After clearing that room, we moved on to the next bedroom and bathroom and stayed with the oriented search plan. I crawled in first and went down the left wall, spreading out to cover as much of the room as possible. I heard a noise, maybe a voice or a groan of some type. I stopped, called out, and reached for the bed. I felt nothing on the bed. As I continued to search the room, I slammed into a television that was ON. I realized at that moment I had mistaken the TV for the voice of a victim. I felt like an idiot. After moving past the TV, I came to the window and ventilated. The smoke quickly lifted, and we were able to get back on our feet and quickly complete the primary search.

After completing the primary search, one of the firefighters wanted to go back to search one of the rooms again. He has an eight-year-old daughter and realized that the occupant of the room we had previously searched was a young girl. Knowing we hadn’t seen a young girl outside, he wanted to check the room again. We found nothing but stuffed animals and Justin Bieber posters. Luckily, the little girl who normally sleeps in this room was spending the night with a friend. This was an emotional moment for all of us on the fireground; the thought of her possibly being in there really hit home with the firefighters who had young children.

All of us had been assigned as a search crew in the past; however, it’s easy to become complacent when you have never found a victim before.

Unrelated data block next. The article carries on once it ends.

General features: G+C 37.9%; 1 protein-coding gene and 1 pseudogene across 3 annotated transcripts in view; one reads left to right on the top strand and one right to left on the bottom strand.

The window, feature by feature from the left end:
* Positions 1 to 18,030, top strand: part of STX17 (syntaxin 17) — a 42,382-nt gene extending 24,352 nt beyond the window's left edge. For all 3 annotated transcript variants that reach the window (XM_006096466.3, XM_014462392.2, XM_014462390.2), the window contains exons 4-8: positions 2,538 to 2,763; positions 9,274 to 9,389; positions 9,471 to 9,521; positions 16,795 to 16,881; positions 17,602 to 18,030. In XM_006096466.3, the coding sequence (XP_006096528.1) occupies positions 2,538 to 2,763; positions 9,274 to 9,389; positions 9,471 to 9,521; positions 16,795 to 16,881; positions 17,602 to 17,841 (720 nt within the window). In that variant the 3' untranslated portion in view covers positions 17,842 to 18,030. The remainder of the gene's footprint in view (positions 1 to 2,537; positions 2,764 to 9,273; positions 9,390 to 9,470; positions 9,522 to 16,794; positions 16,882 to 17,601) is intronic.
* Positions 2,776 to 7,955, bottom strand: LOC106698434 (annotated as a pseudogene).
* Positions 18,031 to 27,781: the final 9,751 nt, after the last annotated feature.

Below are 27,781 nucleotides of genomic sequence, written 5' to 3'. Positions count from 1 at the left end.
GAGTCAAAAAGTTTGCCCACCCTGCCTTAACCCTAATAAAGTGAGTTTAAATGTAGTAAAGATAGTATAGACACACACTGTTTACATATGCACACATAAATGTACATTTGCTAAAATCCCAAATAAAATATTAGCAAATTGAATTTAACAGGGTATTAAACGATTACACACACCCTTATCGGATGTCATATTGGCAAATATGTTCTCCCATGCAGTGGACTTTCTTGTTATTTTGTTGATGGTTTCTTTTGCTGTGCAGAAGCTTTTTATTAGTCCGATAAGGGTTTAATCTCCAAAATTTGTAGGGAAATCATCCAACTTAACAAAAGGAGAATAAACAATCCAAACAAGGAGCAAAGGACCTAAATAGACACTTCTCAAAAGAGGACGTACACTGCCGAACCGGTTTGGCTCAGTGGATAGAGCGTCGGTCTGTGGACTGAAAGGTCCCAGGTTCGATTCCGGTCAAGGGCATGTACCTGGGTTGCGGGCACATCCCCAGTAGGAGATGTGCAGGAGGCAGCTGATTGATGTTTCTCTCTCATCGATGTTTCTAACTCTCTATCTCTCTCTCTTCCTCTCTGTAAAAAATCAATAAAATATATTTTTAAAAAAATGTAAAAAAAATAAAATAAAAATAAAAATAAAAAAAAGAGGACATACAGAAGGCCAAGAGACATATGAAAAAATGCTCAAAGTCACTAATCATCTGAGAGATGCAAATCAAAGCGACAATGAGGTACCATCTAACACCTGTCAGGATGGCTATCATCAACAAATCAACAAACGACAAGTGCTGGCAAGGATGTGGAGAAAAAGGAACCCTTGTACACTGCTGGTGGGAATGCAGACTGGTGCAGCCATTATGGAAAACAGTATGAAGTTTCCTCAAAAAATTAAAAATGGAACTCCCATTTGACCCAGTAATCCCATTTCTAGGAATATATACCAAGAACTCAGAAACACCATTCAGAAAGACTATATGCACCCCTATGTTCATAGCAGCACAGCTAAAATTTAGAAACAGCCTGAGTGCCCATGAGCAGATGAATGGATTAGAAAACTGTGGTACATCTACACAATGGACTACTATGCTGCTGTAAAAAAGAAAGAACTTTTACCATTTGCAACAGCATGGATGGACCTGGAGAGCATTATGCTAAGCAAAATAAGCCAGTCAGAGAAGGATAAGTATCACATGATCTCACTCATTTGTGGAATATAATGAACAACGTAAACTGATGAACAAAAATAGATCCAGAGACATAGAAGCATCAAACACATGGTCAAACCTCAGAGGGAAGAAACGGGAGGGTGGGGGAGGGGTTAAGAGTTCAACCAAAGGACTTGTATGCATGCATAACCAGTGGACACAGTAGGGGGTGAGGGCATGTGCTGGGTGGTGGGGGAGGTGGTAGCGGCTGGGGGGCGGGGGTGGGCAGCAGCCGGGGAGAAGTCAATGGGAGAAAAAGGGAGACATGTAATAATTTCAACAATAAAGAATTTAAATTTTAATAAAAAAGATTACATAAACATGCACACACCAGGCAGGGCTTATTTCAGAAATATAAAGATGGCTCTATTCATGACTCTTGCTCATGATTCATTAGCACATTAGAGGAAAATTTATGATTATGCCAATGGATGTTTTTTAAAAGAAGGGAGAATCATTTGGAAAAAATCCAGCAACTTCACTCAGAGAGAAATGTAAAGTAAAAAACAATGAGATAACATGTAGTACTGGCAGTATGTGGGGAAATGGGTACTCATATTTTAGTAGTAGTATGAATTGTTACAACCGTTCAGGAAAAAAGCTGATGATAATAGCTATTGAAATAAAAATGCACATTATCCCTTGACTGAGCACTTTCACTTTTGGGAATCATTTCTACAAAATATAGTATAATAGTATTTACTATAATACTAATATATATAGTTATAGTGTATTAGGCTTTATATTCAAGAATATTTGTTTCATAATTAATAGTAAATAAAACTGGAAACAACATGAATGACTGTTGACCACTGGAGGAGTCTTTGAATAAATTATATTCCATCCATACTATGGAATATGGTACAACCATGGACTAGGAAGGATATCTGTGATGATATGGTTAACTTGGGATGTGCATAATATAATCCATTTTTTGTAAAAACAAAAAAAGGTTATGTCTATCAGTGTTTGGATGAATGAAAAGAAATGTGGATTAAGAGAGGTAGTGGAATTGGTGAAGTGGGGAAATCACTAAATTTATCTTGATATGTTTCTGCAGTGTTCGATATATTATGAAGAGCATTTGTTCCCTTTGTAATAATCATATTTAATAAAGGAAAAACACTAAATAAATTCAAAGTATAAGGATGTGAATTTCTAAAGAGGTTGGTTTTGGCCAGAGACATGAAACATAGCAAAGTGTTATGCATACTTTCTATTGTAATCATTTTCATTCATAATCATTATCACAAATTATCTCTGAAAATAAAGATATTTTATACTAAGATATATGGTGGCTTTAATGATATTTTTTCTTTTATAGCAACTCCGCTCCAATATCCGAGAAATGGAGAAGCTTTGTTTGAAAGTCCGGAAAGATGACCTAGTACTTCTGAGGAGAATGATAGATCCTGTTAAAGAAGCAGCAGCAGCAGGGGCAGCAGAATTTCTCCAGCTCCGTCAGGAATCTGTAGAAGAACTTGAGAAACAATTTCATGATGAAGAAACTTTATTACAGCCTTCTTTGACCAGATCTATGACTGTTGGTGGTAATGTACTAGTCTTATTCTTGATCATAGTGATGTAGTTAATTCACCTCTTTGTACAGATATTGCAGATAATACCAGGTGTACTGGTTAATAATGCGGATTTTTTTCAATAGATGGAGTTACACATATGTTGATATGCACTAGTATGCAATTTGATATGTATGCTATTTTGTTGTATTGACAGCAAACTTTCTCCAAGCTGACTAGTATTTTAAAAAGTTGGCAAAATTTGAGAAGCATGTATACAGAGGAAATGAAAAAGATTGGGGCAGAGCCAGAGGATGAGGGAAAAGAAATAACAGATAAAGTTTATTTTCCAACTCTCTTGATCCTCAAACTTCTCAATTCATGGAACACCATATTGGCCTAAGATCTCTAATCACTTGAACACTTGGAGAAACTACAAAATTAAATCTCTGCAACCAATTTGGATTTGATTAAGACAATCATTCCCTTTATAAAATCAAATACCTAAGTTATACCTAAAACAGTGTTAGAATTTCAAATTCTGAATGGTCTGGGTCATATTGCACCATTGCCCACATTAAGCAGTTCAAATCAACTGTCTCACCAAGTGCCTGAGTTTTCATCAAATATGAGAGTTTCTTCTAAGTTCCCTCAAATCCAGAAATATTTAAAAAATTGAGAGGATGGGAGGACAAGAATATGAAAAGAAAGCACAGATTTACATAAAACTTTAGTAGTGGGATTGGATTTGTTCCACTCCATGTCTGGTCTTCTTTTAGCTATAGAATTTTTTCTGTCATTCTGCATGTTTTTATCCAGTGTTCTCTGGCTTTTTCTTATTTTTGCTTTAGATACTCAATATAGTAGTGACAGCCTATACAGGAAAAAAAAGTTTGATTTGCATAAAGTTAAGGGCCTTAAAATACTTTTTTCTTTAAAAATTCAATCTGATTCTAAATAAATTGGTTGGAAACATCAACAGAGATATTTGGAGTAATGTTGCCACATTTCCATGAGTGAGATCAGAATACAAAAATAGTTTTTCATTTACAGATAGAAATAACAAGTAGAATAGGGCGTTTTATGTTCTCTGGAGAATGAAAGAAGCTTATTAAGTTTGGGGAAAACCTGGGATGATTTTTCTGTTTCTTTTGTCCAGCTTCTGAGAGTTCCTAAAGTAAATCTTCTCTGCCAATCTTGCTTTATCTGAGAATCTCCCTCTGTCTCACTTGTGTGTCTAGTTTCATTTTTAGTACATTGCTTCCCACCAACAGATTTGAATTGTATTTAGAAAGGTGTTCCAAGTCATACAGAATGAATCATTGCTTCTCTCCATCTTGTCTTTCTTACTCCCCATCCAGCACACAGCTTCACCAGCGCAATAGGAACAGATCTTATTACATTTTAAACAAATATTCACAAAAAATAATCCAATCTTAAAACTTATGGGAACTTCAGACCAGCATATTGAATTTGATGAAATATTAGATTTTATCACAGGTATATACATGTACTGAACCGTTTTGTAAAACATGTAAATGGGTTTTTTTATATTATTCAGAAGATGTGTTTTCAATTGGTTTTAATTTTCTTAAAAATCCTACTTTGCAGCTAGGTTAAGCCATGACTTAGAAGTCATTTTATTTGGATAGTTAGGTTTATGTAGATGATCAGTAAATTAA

WHAT WE LEARNED FROM THIS INCIDENT

We later discovered that the guy waving us down in the street was the teenage son of the victim we found. He was able to self-extricate from the burning home and run down the street to flag us down. It would have been nice if he had told us that his father was still inside the home, but this is just another example of why we should never take the possibility of savable victims for granted.

As an engine/truck company that takes pride in our work, we beat ourselves up over this incident. Things had gone great in the eyes of our chief, and we had saved a civilian. But from our perspective, we felt as if there was more to learn from this incident. We obtained several abandoned structures and created training drills to share our mistakes and provide a lessons-learned approach to this incident. We didn’t want others to have the same problems we had. So, we replicated the event and practiced victim-removal techniques (photos 2-5).

photo 2photo 3photo 4photo 5This fire was a great learning experience for everyone on the fireground that night. Tactically, the fire went very well. All of the tasks were completed in a timely manner. This entire incident was under control in less than 10 minutes.

It was handled by one engine and one truck, eight firefighting personnel, along with two personnel from an ALS rescue. ALS Rescue 5 reported that the victim had become combative after resuscitation and was talking prior to ambulance transport. The victim made a full recovery and was released from the hospital a few days later.

Our Recommendations

  • Stay alert, and always be ready. Assume that you’re going to find a victim every time until proven otherwise. Stay focused on the task at hand.
  • It’s never too late in your career to continue learning. Be a student of the fire service. GO TRAIN!

Special thanks to Firefighters Chris Baines, Reggie Jenkins, and the other crew members of Cobb County Fire Stations 19 and 5 involved in this call for making this a seamless civilian rescue. In spite of the points made in this article, the incident went very well and is a great example of teamwork.

SEAN GRAY is a 20-year veteran of and a fire engineer with Cobb County (GA) Fire and Emergency Services Station 19-A shift. He has an associate degree and is working toward a bachelor’s degree in fire safety engineering. He has taught at FDIC and has been published in Fire Engineering.